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Dodgers to retire Gil Hodges’ No. 14

A 52' x 16' mural of Gil Hodges, painted by Randy Hedden, stands at the corner of Hwy 61 and Hwy 57 in Petersburg, Ind., Hodges' hometown. Hodges is portrayed as a player for the Brooklyn Dodgers (part of two World Series winning Dodgers teams     1955 in Brooklyn and 1959 in Los Angeles) and manager for the New York Mets (captained the Miracle Mets to their first-ever World Series title in 1969).Ds82819gilhodges001
Credit: DENNY SIMMONS / COURIER & PRESS, Evansville Courier & Press via Imagn Content Services, LLC

The Los Angeles Dodgers will retire the No. 14 worn by soon-to-be-inducted Hall of Famer Gil Hodges on June 4, the team announced Thursday.

Hodges is slated to be enshrined in Cooperstown on July 24. He spent 16 of his 18 major league seasons with the Dodgers — 12 when the franchise was in Brooklyn (1943, 1947-57) and four after the move to Los Angeles (1958-61).

Hodges will become the ninth player to have his number retired by the Dodgers. The others are Pee Wee Reese (No. 1), Duke Snider (4), Jim Gilliam (19), Don Sutton (20), Sandy Koufax (32), Roy Campanella (39), Jackie Robinson (42), Don Drysdale (53).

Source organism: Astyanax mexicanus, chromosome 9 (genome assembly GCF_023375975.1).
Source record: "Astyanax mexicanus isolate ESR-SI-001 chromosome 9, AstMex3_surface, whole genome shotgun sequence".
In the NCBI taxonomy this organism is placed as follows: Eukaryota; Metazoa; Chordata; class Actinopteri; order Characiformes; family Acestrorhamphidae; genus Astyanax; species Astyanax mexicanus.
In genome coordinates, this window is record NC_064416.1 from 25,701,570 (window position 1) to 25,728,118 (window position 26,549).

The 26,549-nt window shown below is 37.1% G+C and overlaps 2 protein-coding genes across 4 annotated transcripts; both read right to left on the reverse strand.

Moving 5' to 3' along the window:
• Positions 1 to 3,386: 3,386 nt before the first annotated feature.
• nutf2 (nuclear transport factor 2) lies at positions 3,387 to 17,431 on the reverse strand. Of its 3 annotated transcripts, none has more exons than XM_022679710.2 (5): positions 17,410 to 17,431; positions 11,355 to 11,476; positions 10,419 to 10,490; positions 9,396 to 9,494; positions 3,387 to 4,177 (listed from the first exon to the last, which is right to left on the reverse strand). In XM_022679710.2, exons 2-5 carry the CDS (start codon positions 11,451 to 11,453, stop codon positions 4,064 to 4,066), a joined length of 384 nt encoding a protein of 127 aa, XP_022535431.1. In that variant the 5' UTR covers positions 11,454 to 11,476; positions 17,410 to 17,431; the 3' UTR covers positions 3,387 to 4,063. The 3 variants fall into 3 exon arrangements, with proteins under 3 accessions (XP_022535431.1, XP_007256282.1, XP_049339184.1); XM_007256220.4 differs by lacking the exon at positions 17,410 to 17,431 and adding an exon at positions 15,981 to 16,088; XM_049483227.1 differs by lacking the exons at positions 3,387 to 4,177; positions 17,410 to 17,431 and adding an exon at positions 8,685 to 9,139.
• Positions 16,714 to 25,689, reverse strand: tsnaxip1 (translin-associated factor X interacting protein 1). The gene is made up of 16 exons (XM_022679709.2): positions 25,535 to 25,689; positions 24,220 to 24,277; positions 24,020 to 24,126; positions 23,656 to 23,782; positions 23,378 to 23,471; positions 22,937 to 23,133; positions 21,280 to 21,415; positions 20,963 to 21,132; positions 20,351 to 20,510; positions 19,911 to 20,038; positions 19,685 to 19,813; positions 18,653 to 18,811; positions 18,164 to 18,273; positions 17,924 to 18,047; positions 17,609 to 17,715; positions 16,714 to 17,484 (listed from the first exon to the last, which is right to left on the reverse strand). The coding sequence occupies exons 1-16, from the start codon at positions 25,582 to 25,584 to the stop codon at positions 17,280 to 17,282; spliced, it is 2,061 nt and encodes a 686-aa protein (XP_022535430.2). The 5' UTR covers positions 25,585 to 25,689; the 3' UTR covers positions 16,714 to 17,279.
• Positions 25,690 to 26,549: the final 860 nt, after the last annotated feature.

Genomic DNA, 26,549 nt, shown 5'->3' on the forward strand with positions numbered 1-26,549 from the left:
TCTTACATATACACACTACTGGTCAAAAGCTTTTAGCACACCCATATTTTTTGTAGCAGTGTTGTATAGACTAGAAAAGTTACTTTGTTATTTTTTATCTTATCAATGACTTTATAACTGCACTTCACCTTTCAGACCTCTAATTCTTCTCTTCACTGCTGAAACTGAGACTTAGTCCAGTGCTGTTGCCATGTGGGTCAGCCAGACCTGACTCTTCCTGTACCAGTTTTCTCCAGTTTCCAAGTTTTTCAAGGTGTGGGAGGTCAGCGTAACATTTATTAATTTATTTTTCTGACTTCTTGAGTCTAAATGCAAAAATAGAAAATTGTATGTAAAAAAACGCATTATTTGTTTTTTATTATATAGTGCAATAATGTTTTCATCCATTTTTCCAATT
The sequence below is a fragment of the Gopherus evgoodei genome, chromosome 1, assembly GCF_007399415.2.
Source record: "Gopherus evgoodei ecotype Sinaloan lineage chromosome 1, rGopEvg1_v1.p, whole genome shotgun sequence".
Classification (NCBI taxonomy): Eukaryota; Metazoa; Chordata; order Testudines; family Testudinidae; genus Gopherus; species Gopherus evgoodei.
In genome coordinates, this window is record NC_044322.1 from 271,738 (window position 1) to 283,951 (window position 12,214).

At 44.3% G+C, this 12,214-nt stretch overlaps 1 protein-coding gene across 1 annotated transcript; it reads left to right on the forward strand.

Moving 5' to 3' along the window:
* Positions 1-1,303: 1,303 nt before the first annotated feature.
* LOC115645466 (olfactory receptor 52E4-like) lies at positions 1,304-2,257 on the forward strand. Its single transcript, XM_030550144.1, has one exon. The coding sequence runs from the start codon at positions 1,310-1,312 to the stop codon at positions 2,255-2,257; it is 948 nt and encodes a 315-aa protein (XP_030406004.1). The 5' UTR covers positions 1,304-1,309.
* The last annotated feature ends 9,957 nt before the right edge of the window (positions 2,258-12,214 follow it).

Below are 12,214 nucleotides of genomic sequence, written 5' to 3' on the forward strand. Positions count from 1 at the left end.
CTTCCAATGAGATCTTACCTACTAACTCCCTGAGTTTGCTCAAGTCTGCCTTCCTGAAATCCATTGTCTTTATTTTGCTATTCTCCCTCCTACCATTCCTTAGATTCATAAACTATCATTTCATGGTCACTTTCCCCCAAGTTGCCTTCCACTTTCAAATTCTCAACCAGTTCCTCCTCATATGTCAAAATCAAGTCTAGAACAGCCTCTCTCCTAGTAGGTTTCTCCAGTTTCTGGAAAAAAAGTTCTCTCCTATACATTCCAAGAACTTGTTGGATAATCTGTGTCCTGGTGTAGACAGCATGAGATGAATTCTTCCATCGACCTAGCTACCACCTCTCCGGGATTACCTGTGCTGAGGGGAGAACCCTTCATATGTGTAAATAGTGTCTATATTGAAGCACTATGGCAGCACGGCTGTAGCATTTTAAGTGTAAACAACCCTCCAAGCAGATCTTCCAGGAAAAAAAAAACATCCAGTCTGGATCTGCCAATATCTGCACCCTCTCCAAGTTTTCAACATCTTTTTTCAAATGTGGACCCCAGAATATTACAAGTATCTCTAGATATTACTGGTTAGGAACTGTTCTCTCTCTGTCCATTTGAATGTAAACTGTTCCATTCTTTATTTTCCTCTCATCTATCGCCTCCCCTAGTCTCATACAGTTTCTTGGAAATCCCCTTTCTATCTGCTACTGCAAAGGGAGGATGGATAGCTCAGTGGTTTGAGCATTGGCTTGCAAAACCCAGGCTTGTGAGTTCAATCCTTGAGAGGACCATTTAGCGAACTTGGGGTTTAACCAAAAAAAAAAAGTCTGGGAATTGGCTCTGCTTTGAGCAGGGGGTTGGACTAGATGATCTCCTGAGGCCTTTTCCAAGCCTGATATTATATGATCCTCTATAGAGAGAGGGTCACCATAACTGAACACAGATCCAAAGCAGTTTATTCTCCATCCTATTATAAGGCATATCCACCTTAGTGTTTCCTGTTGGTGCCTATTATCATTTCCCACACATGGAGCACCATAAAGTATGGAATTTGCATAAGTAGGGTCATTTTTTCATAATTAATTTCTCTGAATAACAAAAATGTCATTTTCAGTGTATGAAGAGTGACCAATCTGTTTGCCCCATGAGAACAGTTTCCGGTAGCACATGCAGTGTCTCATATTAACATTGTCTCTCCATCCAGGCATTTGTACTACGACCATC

Managers Tommy Lasorda (2) and Walter Alston (24) and announcers Vin Scully and Jaime Jarrin also have been honored.

“When you mention all-time greats in Dodger history, Gil Hodges is among the finest to ever don Dodger blue,” Dodgers president Stan Kasten said in a news release. “We are thrilled that he will finally take his place in Cooperstown alongside the games greats and look forward to honoring him.”

Hodges, an eight-time All-Star, ranks second in Dodgers history with 361 homers and 1,254 RBIs, fourth in games played (2,006) and fifth in runs (1,088).

He also is one of just 18 players in major history to hit four homers in a game. He accomplished the feat against the Boston Braves on Aug. 31, 1950.

Hodges spent the final two seasons of his playing career with the New York Mets (1962-63). He later managed the “Miracle Mets” to the 1969 World Series crown.

Hodges died of a massive heart attack on April 2, 1972, two days prior to his 48th birthday.

–Field Level Media